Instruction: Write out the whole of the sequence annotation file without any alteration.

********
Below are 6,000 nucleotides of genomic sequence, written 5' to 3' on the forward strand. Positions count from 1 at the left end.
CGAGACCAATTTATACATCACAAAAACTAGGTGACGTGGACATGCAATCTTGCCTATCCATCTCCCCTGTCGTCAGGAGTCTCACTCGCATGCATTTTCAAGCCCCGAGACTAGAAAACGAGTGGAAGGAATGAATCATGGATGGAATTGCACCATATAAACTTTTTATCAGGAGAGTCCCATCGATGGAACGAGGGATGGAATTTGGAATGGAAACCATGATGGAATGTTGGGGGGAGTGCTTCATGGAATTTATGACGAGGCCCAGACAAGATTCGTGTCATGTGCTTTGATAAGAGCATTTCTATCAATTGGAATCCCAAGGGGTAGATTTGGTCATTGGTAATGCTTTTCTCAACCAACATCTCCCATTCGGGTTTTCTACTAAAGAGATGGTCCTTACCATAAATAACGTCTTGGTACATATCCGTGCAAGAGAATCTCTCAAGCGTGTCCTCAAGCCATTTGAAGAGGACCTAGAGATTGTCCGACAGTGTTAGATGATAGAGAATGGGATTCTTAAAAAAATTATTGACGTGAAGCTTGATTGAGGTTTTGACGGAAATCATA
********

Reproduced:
Below are 6,000 nucleotides of genomic sequence, written 5' to 3' on the forward strand. Positions count from 1 at the left end.
CGAGACCAATTTATACATCACAAAAACTAGGTGACGTGGACATGCAATCTTGCCTATCCATCTCCCCTGTCGTCAGGAGTCTCACTCGCATGCATTTTCAAGCCCCGAGACTAGAAAACGAGTGGAAGGAATGAATCATGGATGGAATTGCACCATATAAACTTTTTATCAGGAGAGTCCCATCGATGGAACGAGGGATGGAATTTGGAATGGAAACCATGATGGAATGTTGGGGGGAGTGCTTCATGGAATTTATGACGAGGCCCAGACAAGATTCGTGTCATGTGCTTTGATAAGAGCATTTCTATCAATTGGAATCCCAAGGGGTAGATTTGGTCATTGGTAATGCTTTTCTCAACCAACATCTCCCATTCGGGTTTTCTACTAAAGAGATGGTCCTTACCATAAATAACGTCTTGGTACATATCCGTGCAAGAGAATCTCTCAAGCGTGTCCTCAAGCCATTTGAAGAGGACCTAGAGATTGTCCGACAGTGTTAGATGATAGAGAATGGGATTCTTAAAAAAATTATTGACGTGAAGCTTGATTGAGGTTTTGACGGAAATCATA